Better than Babe. Better than Jim Brown. Better than Secretariat. Better than Jordan.
Whoooooaa, some are going to say. What in the name of John Daly and Craig Stadler kind of sport is golf? It's not a sport, it's a good walk spoiled. It's not athletic, it's a game to be played for kicks. Jimmy Demaret said, after all, that "golf and sex are about the only things you can enjoy without being good at them."
On the other hand, Hank Aaron said: "It took me 17 years to get 3,000 hits. I did it in one afternoon on the golf course."
And, during a debate over which was harder to do, hit a moving baseball or a stationary golf ball, Sam Snead told Ted Williams: "But you don't have to go up in the stands and play your foul balls. I do."
Whoever argued - or argues still - that golf isn't a sport never played it. Never tried to play it well.
It is, indeed, a physical, mental, emotional challenge.
It is about coordinating hand and eye, and holding on for dear life. There's no throwing, running, jumping, or dunking, but is that the only way to define athletics?
Look up in the dictionary the word athlete, and here's what it says: "a person who is trained or skilled in exercises, sports, or games requiring physical strength, agility, or stamina."
Try hacking your way through 91 holes of golf at Torrey Pines, on 20-yard-wide fairways lined with rough as thick as redwood bushes, swinging like a lowland gorilla off the tee into 612-yard par 5s and 501-yard par 4s, and finishing them off on undulating greens requiring more touch than any Kobe jumper, and tell me filling that measure isn't athletic.
Ask pro athletes from other sports who play recreational golf and they'll tell you, golf is every bit the sport their own discipline is, and more.
"My best score ever is 103," Alex Karras once said. "But I've only been playing 15 years."
It may not be a decathlon, but I didn't say Tiger was the most athletic athlete of all time. I said he would be the greatest.
Because of the way he dominates his realm.
Not even Jordan did that the way Tiger does. Watching what he pulled off at the U.S. Open this past week is just the latest reminder. Limping around the course, grimacing with the tremendous force put upon his left knee off the tee, after surgery on that knee just two months ago, hitting ridiculous putts he had to hit in order to win, it was remarkable to watch.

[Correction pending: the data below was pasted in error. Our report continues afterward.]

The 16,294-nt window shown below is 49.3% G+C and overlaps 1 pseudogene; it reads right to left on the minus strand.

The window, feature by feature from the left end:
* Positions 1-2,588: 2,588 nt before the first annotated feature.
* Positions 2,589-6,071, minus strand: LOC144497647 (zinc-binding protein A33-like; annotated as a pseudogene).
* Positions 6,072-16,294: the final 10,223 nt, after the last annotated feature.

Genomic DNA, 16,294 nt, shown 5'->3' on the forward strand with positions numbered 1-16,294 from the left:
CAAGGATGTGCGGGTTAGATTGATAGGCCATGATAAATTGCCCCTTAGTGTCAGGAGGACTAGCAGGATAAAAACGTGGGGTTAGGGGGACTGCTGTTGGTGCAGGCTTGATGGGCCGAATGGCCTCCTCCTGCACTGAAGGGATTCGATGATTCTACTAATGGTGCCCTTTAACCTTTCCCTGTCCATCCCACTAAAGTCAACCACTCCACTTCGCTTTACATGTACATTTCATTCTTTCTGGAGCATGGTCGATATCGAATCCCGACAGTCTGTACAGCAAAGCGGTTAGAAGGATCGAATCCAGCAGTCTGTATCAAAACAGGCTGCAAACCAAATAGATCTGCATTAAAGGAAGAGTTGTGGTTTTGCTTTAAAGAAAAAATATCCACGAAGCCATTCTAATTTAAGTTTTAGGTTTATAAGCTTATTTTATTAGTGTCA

Tiger is a lot like Jordan in that he has the best physical tools and the most mental toughness, a combination that makes him beyond formidable. We all saw the eye-popping eagle putts, the putts on 18 that on Sunday forced an 18-hole playoff and on Monday pushed that playoff to an extra hole.
Woods didn't have his top game going at Torrey Pines; he was spraying the ball all over. But, in a way, that framed his greatness even more, highlighting the clutch shots he had to execute in order to win. He did and he did, the bum knee notwithstanding.
The 12-footer he rolled in at the end on Sunday exemplified Tiger as much as any shot in his still burgeoning career. He had to make it just for the right to fight - and hurt - another day, to hobble around for five more hours. So he did.
How many athletes have had that kind of skill, drive, fortitude?
His performance at the toughest challenge in all of golf lifted his major win total to 14, now just four behind Jack Nicklaus. He's already won 65 times on Tour, behind Snead and Nicklaus.
I told my kids on Monday maybe the same thing you told yours: "Remember what you're seeing today. You're watching the greatest golfer of all time do what he does better than anyone - win."
They'll get other days to watch and remember, too.
It has nothing to do with worshipping a hero or looking for a role model. Tiger is no hero, and he should be no one's role model. But it is about appreciating an athlete's extraordinary abilities and accomplishments on the field of competition, about witnessing sports history made.
If Tiger, who is just 32, doesn't shred his knee on account of the torque his swing puts on it, he'll blow past Jack, and elevate himself among all athletes of this generation and all others. And sports fans everywhere, including those who might be just a little Tiger'd out, will count themselves as blessed to have had such good fortune to see it happen.
* GORDON MONSON hosts "The Big Show" weekdays from 3-7 p.m. on 1280 AM The Zone. He can be reached at firstname.lastname@example.org.
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